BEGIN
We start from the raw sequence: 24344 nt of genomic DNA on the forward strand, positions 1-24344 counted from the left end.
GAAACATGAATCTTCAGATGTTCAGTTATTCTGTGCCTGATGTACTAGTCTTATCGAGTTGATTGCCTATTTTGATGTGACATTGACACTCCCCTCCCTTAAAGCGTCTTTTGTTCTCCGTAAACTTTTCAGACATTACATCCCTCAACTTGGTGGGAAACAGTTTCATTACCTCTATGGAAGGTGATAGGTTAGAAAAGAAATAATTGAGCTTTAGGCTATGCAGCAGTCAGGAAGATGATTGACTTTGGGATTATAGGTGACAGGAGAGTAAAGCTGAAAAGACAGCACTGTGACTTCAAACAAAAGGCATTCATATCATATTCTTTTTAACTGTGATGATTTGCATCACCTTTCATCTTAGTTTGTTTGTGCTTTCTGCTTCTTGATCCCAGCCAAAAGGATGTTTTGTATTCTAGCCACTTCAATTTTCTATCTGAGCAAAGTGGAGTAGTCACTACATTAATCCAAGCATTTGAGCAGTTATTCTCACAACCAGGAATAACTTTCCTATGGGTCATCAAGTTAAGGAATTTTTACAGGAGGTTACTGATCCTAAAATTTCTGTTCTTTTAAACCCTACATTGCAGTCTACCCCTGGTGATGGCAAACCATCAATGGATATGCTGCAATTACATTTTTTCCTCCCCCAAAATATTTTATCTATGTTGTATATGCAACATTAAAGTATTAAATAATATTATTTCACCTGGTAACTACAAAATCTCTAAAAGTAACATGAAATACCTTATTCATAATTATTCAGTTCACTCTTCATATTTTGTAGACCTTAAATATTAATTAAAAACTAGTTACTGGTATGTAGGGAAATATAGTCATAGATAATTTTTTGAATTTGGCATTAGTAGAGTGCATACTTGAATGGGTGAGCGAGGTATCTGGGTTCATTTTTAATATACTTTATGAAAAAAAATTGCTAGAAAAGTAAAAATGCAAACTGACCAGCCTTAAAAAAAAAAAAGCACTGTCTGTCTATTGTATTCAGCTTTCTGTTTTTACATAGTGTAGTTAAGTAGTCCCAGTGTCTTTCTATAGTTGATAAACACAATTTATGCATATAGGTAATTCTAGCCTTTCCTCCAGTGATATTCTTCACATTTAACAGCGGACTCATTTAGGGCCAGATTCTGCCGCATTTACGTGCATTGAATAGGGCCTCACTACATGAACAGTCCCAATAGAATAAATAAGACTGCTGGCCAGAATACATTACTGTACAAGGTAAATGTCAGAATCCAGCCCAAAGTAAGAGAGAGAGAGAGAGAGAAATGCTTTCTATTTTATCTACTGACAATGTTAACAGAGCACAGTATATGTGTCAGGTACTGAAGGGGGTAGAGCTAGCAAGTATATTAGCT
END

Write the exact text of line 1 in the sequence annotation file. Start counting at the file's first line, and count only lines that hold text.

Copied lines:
We start from the raw sequence: 24344 nt of genomic DNA on the forward strand, positions 1-24344 counted from the left end.